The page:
04 Oct The cost of living crisis and the elderly
Three-quarters of over 65’s in the UK (9.4 million people) are worried about the rising cost of living, according to research for Age UK this year. Over half of those surveyed said they’ll have to heat their home less, with a quarter saying they’ll have to choose between heating their home and the food they buy.
This blog looks at some of the help available along with some energy saving ideas and our top tips on keeping warm.
What help is available?
With the cost of living having an impact on everyone’s energy bills, it’s important to understand what help is available and what cost of living payments you’re eligible for. You can find out more here: https://www.ageuk.org.uk/information-advice/money-legal/debt-savings/energy/cost-of-living-payments/
The following schemes have been set up to help:
Winter Fuel Payment is an annual tax-free payment for households that include someone born on or before 25 September 1956. It’s designed to help you cover your heating costs in winter and you could get between £100 and £300 to help with your bills this winter. Source: https://www.ageuk.org.uk/information-advice/money-legal/benefits-entitlements/winter-fuel-payment/
Cold Weather Payment is extra money for people receiving certain benefits, such as Pension Credit, when there’s very cold weather. You receive £25 a week for each 7 day period of cold weather. This only applies between 1 November and 31 March each year.
Warm Home Discount is a one-off payment to help with the cost of energy during the winter. It’s designed to make things a bit easier for those living on a low income or pension. This winter it is rising from £140 to £150. Source: https://www.ageuk.org.uk/information-advice/money-legal/benefits-entitlements/warm-home-discount/
Check your energy
If you’re not very mobile, are 65 or over, or have a health condition, such as heart or lung disease, heat your home to at least 18C / 65F (source: https://www.nhs.uk/).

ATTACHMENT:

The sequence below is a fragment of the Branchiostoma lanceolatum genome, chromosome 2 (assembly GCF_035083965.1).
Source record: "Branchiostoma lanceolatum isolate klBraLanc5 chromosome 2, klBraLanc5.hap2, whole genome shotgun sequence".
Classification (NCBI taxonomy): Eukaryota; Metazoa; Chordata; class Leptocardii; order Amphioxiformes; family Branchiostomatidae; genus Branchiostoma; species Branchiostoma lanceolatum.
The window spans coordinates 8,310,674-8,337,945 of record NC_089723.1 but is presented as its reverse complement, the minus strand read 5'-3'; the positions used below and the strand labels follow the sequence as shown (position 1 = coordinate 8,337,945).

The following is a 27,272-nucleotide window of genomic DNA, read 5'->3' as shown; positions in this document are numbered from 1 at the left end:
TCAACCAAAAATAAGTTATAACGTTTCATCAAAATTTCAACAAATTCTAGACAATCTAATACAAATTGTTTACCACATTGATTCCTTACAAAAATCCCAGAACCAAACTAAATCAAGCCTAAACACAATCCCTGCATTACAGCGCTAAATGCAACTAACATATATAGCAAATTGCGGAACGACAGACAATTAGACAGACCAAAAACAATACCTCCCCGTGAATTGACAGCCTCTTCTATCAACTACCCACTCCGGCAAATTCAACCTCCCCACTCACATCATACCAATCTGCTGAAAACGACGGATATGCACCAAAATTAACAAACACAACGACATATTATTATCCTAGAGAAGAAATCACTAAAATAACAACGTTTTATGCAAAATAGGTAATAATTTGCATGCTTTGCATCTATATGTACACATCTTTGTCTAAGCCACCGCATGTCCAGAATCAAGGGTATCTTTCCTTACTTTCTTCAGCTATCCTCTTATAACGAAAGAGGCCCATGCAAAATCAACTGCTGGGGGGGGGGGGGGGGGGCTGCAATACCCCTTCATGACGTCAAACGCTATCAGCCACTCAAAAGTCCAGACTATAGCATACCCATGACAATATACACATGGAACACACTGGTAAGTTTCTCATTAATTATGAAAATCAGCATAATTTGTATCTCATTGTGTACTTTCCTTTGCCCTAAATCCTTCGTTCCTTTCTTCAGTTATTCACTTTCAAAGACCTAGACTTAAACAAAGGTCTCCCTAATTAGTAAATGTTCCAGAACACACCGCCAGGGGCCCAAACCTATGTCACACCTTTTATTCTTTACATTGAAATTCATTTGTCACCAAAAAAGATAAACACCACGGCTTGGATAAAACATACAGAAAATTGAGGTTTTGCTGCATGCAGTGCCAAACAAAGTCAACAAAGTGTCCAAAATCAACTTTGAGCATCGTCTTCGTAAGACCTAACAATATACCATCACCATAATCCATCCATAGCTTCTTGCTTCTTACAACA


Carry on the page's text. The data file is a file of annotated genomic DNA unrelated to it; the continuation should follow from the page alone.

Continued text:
We would encourage everybody to make some small changes to reduce the amount of energy you are using.
- Turn off the radiators in rooms that you don’t use, but make sure you keep the living room warm and heat your bedroom before going to bed.
- Draw your curtains, as soon as it gets dark to stop the heat escaping and the draughts coming in.
- Keep doors and windows closed and use draught excluders to stop cold air flowing through your home.
- Get a keyhole cover – it should only cost a couple of pounds and will help keep the draughts out in cold weather.
- Use hot water bottles or electric blankets to warm the bed, however never use them together as this can be dangerous.
- Ensure your heating system is serviced regularly and check your water stopcock is working properly.
- Turn lights off when you leave a room, but we recommend keeping lights on around stairs to avoid falling.
- Use LED bulbs where possible to save money.
- Switch off appliances when not in use rather than leaving them on standby
- Shower instead of taking a bath.
- Fix any dripping taps.
- Don’t leave the water running when brushing teeth or washing up etc.
- Only boil the kettle once and only boil as much water as you need.
- Run the washing machine at a lower temperature of 30 degrees.
- Consider insulating your roof or cavity walls – this could save up to £400 per year (source: https://www.ageuk.org.uk/information-advice/money-legal/debt-savings/energy/energy-saving-tips/)
Keeping yourself warm
It is important to keep yourself warm, not just your home. Here are our top tips:
- Wear several thin layers, rather than one thick layer. Layers trap warm air close to the body, helping to insulate the heat. Cotton, wool or thermal clothes are ideal.
- A lot of heat is lost through the head and neck, so if you’re chilly indoors, try wearing a hat or scarf.
- Eat at least 1 hot meal a day – eating regularly helps keep you warm. Make sure you have regular hot drinks too.
- If you’re sitting down, a shawl or blanket will provide extra warmth. You should also try to keep your feet up, because air is cooler at ground level.
- Try not to sit still for more than an hour or so indoors – get up and stretch your legs.
- Stay active – even moderate exercise and stretching can help keep you warm.
- For cold feet wear thick socks and preferably cosy slippers with a good grip too.
- Wear warm clothes in bed and wear non-slip bed socks.
- Don’t stand outside for long periods of time, as you can quickly get a chill.
- If you have a heart or respiratory problem, stay indoors during very cold weather.
If you or anybody you know is concerned about the coming winter months, please know that we’re always happy to have a chat to see how we might be able to help. We hope you all keep warm and comfortable this Autumn and Winter.